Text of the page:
Personally, I do not begrudge Apple for the lack of a Cocoa-based iPhone SDK. The amount of time and effort required to develop this new and compelling device is not insignificant. Discovering new metaphors and mechanisms for a touch-based user interface is much harder than it appears. Documenting best practices and exposing APIs for the internal frameworks are equally difficult.

There’s also the issue of maintaining a small and efficient footprint on the iPhone. It’s smooth and natural interface could easily be destroyed by a rogue application.

(I’m convinced that is also the reason why Flash and Java are currently off-limits, and why I think that will continue in the future. If you doubt this, try monitoring your CPU usage with iPulse while watching a YouTube video. As your fans kick in, think about how much battery the application is chewing up.)

Of course, the hallmark of a great user interface is that it looks easy. So easy, that it hides the underlying difficulty that went into its production.

I can guarantee you that the past couple of years have not been easy for the developers at Apple. I’m sure that countless approaches have been brainstormed, prototyped and evaluated. Version 1.0 of the iPhone is not the first attempt.

So even though we don’t have an iPhone SDK, we can begin this difficult process of rethinking our designs. And in many cases, HTML and Javascript can be used to prototype these redesigns.

The following observations are a result of my thinking about porting both our Frenzic and Twitterrific applications. Both are well suited to a mobile environment, and would be outstanding products for the iPhone. It’s also clear that the Iconfactory will be working on new versions of these applications, not just ports of existing user interfaces. It’s a brave new world.

Finger size limits the UI

An interface on the iPhone has much larger areas for hit testing. Try this experiment: press your fingertip against a ruler. You’ll see somewhere between 1/4″ and 1/2″ diameter at the point of contact. That corresponds to anywhere between 40 and 80 pixels of screen real estate on the phone’s 160 dpi display.

Contrast that with the typical 20 pixel hit area on a mouse-based UI and you’ll see your standard assumptions change quite a bit.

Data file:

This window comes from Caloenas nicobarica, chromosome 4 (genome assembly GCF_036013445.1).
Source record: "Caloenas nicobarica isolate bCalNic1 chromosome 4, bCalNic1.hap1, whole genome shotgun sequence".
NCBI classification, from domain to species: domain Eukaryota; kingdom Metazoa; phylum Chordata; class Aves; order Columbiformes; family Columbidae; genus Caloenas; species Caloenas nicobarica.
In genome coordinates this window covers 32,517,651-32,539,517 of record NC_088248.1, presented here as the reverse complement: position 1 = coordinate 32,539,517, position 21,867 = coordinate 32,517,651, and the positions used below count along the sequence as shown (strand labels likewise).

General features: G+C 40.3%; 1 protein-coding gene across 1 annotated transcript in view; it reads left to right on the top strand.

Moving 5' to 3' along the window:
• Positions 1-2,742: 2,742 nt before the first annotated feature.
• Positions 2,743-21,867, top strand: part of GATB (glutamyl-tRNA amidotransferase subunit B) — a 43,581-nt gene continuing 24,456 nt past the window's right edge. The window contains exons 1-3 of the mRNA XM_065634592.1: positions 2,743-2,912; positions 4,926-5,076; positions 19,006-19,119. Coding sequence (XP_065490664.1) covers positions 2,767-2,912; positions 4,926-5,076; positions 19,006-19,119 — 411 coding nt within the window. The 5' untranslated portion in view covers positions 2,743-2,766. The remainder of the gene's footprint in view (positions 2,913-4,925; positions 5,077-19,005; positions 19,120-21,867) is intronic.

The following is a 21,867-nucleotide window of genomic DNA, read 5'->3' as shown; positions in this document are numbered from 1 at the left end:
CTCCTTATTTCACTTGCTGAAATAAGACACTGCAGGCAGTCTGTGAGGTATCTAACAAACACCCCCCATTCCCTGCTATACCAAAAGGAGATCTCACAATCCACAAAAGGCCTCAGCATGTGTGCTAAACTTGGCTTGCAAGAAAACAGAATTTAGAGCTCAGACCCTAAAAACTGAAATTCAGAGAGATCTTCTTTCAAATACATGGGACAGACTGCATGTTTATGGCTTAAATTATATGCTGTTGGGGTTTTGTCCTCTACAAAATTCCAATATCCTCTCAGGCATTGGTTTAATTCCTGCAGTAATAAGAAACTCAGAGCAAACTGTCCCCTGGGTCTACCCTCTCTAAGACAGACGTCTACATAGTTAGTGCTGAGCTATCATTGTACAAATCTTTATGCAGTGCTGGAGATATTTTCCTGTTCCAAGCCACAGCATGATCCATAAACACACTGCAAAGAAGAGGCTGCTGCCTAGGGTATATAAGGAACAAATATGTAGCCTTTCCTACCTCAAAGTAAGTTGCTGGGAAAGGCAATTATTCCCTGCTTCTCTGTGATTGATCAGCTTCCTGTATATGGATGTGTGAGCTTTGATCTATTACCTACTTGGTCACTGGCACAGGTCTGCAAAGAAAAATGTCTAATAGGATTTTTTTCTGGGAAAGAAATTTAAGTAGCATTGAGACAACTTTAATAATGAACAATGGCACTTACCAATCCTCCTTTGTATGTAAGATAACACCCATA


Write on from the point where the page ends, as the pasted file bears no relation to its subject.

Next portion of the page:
As an example, let’s look at a popular phone game: Bejeweled. Typically, this game consists of 8 columns of graphics which the user manipulates. With the iPhone’s 320 pixel width, that’s 40 pixels or 1/4″ for each column of graphics. Too small to manipulate with your finger, especially considering that this game involves working with adjacent pieces.

Another issue is that your finger has a “shadow.” Unlike a mouse, you can’t see what’s directly below the object you are pointing at. Primary control mechanisms reside at the bottom of the screen, unlike a desktop application whose control layout normally works from top to bottom. Tabs are at the bottom of the panels they control so your finger does not obscure their contents.

Throughout the iPhone UI, you see examples of how Apple has had to work around these limitations. Things like adaptive hit testing on the keyboard (using predictive word completion) and the magnifier for the insertion point are all due to the fact that our fingers are big and bulky when compared to a mouse pointer.

One hand or two? Portrait or Landscape?

A subtle, but critical, decision is whether you plan on having an interface that requires one or two hands to operate. Some iPhone applications, like iPod, benefit from being one handed in portrait mode and two handed in landscape mode.

Of course, one handed interfaces give the user more mobility and flexibility to do other things while controlling the device. It also limits what you can do in your UI.

It also appears that landscape mode is not conducive to a one handed interface since your thumbs have limited reach. Portrait mode gives you a lot more freedom: two thumbs, one thumb, or your palm and index finger.

You also need to remember that not everyone is right handed.

Simplicity is good, but it means stuff is missing

The iPhone’s UI is decidedly simple to use. But this simplicity comes at a cost. Features such as cut/copy/paste are notably absent. The same is true with drag and drop.

It’s conceivable (and likely) that clipboard operations will be added as gestures in a future version of the iPhone UI. Swiping your index finger to the left as a shortcut to delete is an example of how these common operations could be implemented.

On the other hand, I don’t expect drag and drop to ever become a widespread metaphor in the iPhone. That’s because dragging your finger on the display is reserved for scrolling. It’s possible that a tap to pick up, drag to scroll, and tap to drop interface could be developed, but that would be highly modal and something hard for people to discover. More importantly, it’s a difficult mode to escape from when it happens accidentally.

Another thing that is missing is loads of memory. Clearly, the iPhone team has been focused on the memory footprint of applications. Examples are the limited number of fonts available and the number of items each application can work with—8 windows in Safari, 3 panels in Weather, etc. Any application written for the iPhone will need to take these bounds into consideration. Swapping can’t save your ass.

Filesystem? What filesystem?

Of course there’s a filesystem on the iPhone. Crash logs show standard paths to files and folders (/System and /usr/lib, for example.)